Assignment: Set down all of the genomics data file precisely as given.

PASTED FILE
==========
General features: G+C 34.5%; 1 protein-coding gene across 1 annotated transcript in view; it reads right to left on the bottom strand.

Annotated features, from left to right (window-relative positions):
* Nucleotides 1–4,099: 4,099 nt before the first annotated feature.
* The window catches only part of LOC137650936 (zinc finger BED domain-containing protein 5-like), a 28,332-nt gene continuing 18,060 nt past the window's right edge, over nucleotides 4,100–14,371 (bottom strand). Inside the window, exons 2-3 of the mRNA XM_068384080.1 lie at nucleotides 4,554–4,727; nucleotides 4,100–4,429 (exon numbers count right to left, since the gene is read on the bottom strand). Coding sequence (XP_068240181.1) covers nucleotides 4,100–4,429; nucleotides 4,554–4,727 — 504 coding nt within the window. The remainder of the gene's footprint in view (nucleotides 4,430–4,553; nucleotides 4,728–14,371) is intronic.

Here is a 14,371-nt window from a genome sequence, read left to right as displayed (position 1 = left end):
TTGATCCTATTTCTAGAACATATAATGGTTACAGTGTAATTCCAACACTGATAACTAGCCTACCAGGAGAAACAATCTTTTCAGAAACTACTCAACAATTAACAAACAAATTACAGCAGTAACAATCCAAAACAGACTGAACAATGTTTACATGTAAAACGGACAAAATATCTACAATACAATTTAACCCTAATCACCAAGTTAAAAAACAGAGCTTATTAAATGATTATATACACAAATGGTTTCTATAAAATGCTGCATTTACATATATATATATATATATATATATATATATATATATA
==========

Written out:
General features: G+C 34.5%; 1 protein-coding gene across 1 annotated transcript in view; it reads right to left on the bottom strand.

Annotated features, from left to right (window-relative positions):
* Nucleotides 1–4,099: 4,099 nt before the first annotated feature.
* The window catches only part of LOC137650936 (zinc finger BED domain-containing protein 5-like), a 28,332-nt gene continuing 18,060 nt past the window's right edge, over nucleotides 4,100–14,371 (bottom strand). Inside the window, exons 2-3 of the mRNA XM_068384080.1 lie at nucleotides 4,554–4,727; nucleotides 4,100–4,429 (exon numbers count right to left, since the gene is read on the bottom strand). Coding sequence (XP_068240181.1) covers nucleotides 4,100–4,429; nucleotides 4,554–4,727 — 504 coding nt within the window. The remainder of the gene's footprint in view (nucleotides 4,430–4,553; nucleotides 4,728–14,371) is intronic.

Here is a 14,371-nt window from a genome sequence, read left to right as displayed (position 1 = left end):
TTGATCCTATTTCTAGAACATATAATGGTTACAGTGTAATTCCAACACTGATAACTAGCCTACCAGGAGAAACAATCTTTTCAGAAACTACTCAACAATTAACAAACAAATTACAGCAGTAACAATCCAAAACAGACTGAACAATGTTTACATGTAAAACGGACAAAATATCTACAATACAATTTAACCCTAATCACCAAGTTAAAAAACAGAGCTTATTAAATGATTATATACACAAATGGTTTCTATAAAATGCTGCATTTACATATATATATATATATATATATATATATATATATATA